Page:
Small note - there is such a thing as Becquerel daguerreotype technique, which differs both in procedure and outcome. There the plate is only fumed with iodine (light sensitivity of those plates is A LOT less), exposed and then covered with red glass or plastic and placed outdoors. The action on UV light when passed through the red filter acts to bring out the image (form what I know this part is still completely unexplained by science). Though safer and easier (and because of that actually most people who make daguerreotype plates today use this method), Becquerel plates lack in tonality and have extremely high contrast with much fewer shades. Both high contrast and extremely long exposures make it almost unsuitable for portraits, scenes too look rather odd...
I've always been extremely curious about this historically important and visually stunning method of image-production, but my love for daguerreotypes was really sparked in 2012, when, while being on my first cross country trip aboard The Photo Palace Bus, I had the extreme pleasure and luck of meeting Rob McElroy in Buffalo NY. You can read about that incredible adventure and see some images HERE and then a followup HERE. Aside from being simply an amazing human being, Rob is one of the very best in the world when it comes to this form of art and I was truly astounded by his work and observing the whole process. The bug got it's bite and since then I have been dreaming about making my own plates. Daguerreotype equipment though is extremely expensive - the safety that must be factored into mercury pots and low demand leading to very small number of people producing this stuff all contribute to the cost factor, and that's not even to mention the plates - pure silver isn't cheap... So my desire to become a daguerreotype artist seemed far off and nearly unattainable.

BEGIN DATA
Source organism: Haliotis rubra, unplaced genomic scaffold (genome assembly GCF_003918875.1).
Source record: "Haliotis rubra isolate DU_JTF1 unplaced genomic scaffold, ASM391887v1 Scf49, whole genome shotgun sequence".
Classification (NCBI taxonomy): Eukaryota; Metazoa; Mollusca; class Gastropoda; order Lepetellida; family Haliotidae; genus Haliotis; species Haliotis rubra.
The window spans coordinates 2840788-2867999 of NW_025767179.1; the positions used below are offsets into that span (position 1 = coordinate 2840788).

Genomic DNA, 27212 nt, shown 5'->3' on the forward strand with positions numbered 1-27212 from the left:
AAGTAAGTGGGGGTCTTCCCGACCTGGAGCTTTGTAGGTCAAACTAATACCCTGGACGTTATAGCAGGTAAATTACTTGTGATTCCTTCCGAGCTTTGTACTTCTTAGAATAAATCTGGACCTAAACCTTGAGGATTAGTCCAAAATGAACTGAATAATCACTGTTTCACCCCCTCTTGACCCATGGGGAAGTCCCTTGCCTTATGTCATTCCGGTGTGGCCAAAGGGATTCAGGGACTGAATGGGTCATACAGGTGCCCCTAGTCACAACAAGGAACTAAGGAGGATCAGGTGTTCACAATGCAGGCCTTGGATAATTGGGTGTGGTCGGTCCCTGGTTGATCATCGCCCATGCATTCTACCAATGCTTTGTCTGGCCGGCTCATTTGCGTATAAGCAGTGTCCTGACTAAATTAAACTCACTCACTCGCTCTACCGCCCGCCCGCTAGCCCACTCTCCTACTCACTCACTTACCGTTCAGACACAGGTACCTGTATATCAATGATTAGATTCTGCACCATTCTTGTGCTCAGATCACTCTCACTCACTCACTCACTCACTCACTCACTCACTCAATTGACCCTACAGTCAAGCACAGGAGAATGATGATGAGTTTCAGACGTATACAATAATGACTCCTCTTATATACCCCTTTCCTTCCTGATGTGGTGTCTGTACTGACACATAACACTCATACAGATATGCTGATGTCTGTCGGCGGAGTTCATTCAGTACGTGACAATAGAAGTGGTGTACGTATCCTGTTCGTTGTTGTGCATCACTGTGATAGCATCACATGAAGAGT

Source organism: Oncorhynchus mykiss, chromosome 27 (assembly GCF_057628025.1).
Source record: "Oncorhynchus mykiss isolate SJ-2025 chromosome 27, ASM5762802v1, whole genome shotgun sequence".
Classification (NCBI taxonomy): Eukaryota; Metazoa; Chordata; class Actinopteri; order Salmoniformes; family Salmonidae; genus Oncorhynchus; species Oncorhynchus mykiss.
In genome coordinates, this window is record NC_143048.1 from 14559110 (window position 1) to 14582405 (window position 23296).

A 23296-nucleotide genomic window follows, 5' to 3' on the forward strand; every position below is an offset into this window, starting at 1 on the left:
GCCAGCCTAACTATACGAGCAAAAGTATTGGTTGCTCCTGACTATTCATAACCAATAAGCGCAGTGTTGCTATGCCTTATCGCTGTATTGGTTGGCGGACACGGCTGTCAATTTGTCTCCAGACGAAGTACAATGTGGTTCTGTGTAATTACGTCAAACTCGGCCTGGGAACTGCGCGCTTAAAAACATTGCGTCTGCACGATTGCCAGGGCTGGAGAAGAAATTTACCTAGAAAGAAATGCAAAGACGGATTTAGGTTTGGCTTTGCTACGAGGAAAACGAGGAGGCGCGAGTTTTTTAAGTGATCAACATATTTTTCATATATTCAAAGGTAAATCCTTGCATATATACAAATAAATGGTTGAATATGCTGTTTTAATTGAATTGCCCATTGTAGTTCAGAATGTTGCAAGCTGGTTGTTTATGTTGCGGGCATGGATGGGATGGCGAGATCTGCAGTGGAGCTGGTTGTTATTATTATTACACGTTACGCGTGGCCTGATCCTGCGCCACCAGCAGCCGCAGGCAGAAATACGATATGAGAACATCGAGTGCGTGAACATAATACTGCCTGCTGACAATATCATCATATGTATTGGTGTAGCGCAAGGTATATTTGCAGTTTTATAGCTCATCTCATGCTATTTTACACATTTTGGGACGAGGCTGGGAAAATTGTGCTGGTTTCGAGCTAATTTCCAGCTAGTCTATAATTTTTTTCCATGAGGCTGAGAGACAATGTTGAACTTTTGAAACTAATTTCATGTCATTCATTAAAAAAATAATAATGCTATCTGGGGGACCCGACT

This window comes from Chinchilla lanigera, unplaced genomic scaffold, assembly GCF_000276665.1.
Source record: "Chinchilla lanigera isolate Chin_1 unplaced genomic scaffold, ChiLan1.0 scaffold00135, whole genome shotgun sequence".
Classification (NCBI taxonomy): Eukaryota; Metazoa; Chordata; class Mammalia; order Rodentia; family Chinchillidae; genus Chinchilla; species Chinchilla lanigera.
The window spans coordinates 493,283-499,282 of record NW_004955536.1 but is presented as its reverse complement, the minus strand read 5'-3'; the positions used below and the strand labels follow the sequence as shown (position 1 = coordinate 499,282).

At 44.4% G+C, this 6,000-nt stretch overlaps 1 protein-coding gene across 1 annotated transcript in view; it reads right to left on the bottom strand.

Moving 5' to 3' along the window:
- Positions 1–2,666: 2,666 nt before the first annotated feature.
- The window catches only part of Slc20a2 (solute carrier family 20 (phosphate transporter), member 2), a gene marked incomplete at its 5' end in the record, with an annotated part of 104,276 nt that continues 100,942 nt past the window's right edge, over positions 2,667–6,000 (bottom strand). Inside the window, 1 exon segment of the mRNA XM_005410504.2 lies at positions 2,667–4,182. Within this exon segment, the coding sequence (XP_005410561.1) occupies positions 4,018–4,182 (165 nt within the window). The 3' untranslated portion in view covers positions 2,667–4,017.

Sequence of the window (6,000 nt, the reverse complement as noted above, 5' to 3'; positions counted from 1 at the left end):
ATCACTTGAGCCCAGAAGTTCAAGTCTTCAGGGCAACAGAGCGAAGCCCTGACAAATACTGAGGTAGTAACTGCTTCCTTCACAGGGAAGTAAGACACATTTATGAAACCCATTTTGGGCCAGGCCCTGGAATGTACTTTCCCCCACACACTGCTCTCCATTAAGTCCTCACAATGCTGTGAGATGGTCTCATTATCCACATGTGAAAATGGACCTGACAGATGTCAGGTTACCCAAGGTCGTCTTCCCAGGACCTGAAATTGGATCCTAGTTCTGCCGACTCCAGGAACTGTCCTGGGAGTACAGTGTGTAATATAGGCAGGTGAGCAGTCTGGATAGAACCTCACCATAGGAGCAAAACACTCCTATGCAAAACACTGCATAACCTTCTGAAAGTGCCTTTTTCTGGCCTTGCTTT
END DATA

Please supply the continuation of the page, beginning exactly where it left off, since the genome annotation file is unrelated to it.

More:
In 2012 though I wasn't even doing wet plate.... Well in 2013 I learned to worked with collodion, got acquainted with the community and lo and behold - one of the folks who was living right in San Diego did both collodion and daguerreotypes! Race Gentry is now a good friend of mine and we hang out as often as his busy life and school schedule lets us. He has been kind enough to let me use his equipment to start learning and also shared a wealth of knowledge that he accumulated over the years both from experience and by reading historic literature on the subject. Right now I'm in the final stages of gathering up all my own equipment, but I know that Race and I will be friends regardless - he's just too much fun to hang out with.
So, with Race's help I started making becquerel plates last year. I made some good ones rather quickly as it's not all that complicated of a technique. Here are couple of my early Becquerel plates.
4x5in (staining on bottom right from gilding)
24x36mm (35mm format)